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President Bush on Wednesday declared al-Qaida "public enemy No. 1 in Iraq," placing increasing emphasis on the terror network forever associated with the deadliest attack in U.S. history.
The president also seemed to offer another definition of success in Iraq — not a lack of violence, but a livable level for citizens.
In a speech to construction contractors, Bush put a heavy focus on al-Qaida, which carried out the Sept. 11, 2001, attacks that killed nearly 3,000 people. In doing so, he sought more bluntly to cast the unpopular Iraq war in terms that U.S. citizens could connect to their own lives.
"For America, the decision we face in Iraq is not whether we ought to take sides in a civil war, it’s whether we stay in the fight against the same international terrorist network that attacked us on 9/11," Bush said. "I strongly believe it’s in our national interest to stay in the fight."
On Capitol Hill and across the nation, support for the war has long eroded as sectarian bloodletting gripped Baghdad. In the eyes of Democratic lawmakers and much of the war-weary public, U.S. forces have been dragged into a civil war between Shiites and Sunnis.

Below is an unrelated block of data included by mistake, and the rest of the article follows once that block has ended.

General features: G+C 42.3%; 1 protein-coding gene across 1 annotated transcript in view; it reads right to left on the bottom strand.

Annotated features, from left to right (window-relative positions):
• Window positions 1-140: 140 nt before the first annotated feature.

"The recent attacks are not the revenge killings that some have called a civil war," Bush told the Associated General Contractors of America. "They are a systematic assault on the entire nation. Al-Qaida is public enemy No. 1 in Iraq."
The Bush administration dates the unleashing of sectarian violence to the 2006 bombing of a Shiite shrine in the town of Samarra north of Baghdad, which triggered reprisal attacks against Sunni mosques and clerics. But recently, Bush said Wednesday, al-Qaida’s brutality has failed to provoke the sectarian reprisals that it wants.
U.S. military leaders say sectarian attacks in Baghdad have declined, but overall violence remains high.
Bush warned that "casualties are likely to stay high."
"Either we’ll succeed, or we won’t succeed," he said. "And the definition of success as I described is sectarian violence down. Success is not no violence. … But success is a level of violence where the people feel comfortable about living their daily lives."
Before the November election, Bush insisted to the media that the United States was "absolutely winning" the war. In December, he said the United States was neither winning nor losing, then clarified that he meant the U.S. was not succeeding as fast as he wanted.
The White House has repeatedly characterized success as an Iraq that can govern, sustain and defend itself.
The president was not "stepping back" at all from that goal in his speech, Bush spokesman Tony Snow said later.
Asked if describing al-Qaida as the main enemy is more politically persuasive, Snow said: "The characterizations here are not part of a sales pitch. They’re an attempt to try to reflect what’s going on the ground."